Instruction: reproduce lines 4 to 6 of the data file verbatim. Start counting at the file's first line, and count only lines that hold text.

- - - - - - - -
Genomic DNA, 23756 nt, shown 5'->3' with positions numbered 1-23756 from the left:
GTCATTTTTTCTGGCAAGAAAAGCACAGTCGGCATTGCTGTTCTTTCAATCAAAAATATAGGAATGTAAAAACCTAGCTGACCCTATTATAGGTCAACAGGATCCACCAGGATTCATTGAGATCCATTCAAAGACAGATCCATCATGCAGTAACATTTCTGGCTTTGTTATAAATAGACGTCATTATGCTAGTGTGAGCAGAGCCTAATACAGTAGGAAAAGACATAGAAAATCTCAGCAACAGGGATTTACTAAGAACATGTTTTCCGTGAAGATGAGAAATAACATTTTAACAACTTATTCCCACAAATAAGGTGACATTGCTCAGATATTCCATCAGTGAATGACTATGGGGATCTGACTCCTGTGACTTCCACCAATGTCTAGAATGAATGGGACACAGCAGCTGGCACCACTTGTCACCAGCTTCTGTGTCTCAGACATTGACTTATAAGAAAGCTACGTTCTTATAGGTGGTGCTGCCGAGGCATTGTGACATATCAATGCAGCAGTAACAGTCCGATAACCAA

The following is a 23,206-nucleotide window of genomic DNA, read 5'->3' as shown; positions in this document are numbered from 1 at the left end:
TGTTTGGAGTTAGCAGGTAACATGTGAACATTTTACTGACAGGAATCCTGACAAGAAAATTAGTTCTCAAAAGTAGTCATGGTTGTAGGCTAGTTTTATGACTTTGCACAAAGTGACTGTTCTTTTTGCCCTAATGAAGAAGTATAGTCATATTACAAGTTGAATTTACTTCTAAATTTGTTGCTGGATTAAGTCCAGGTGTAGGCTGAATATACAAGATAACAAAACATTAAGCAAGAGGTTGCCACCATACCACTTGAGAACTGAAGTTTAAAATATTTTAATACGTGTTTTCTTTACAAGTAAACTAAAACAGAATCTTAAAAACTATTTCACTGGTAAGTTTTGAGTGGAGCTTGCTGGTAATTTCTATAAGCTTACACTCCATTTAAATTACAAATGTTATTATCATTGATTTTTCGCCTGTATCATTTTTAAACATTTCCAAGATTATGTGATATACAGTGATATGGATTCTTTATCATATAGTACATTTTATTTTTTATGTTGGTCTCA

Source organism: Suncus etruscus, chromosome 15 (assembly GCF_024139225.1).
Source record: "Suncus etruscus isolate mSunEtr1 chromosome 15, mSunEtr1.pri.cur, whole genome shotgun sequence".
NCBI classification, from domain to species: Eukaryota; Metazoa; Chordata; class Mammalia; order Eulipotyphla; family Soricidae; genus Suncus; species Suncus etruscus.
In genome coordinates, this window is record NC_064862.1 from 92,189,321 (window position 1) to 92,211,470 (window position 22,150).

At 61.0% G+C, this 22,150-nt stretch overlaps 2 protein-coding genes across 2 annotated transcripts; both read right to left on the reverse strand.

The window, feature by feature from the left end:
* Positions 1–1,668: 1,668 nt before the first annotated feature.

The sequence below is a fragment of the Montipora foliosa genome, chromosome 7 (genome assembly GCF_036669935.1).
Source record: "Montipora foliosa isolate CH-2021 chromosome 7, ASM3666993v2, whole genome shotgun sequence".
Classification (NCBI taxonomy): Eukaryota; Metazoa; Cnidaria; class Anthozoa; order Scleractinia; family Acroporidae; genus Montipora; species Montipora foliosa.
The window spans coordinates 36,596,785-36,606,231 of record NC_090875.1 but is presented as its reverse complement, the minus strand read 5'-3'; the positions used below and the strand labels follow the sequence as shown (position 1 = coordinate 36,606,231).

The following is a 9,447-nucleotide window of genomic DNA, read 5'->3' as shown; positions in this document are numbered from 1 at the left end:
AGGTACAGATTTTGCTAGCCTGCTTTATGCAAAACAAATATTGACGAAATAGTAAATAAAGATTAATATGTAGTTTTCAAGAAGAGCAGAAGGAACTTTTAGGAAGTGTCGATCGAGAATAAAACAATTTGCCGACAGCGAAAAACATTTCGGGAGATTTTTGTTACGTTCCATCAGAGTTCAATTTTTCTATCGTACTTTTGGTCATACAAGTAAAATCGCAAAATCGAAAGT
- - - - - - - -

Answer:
TGTTTGGAGTTAGCAGGTAACATGTGAACATTTTACTGACAGGAATCCTGACAAGAAAATTAGTTCTCAAAAGTAGTCATGGTTGTAGGCTAGTTTTATGACTTTGCACAAAGTGACTGTTCTTTTTGCCCTAATGAAGAAGTATAGTCATATTACAAGTTGAATTTACTTCTAAATTTGTTGCTGGATTAAGTCCAGGTGTAGGCTGAATATACAAGATAACAAAACATTAAGCAAGAGGTTGCCACCATACCACTTGAGAACTGAAGTTTAAAATATTTTAATACGTGTTTTCTTTACAAGTAAACTAAAACAGAATCTTAAAAACTATTTCACTGGTAAGTTTTGAGTGGAGCTTGCTGGTAATTTCTATAAGCTTACACTCCATTTAAATTACAAATGTTATTATCATTGATTTTTCGCCTGTATCATTTTTAAACATTTCCAAGATTATGTGATATACAGTGATATGGATTCTTTATCATATAGTACATTTTATTTTTTATGTTGGTCTCA

Source organism: Suncus etruscus, chromosome 15 (assembly GCF_024139225.1).
Source record: "Suncus etruscus isolate mSunEtr1 chromosome 15, mSunEtr1.pri.cur, whole genome shotgun sequence".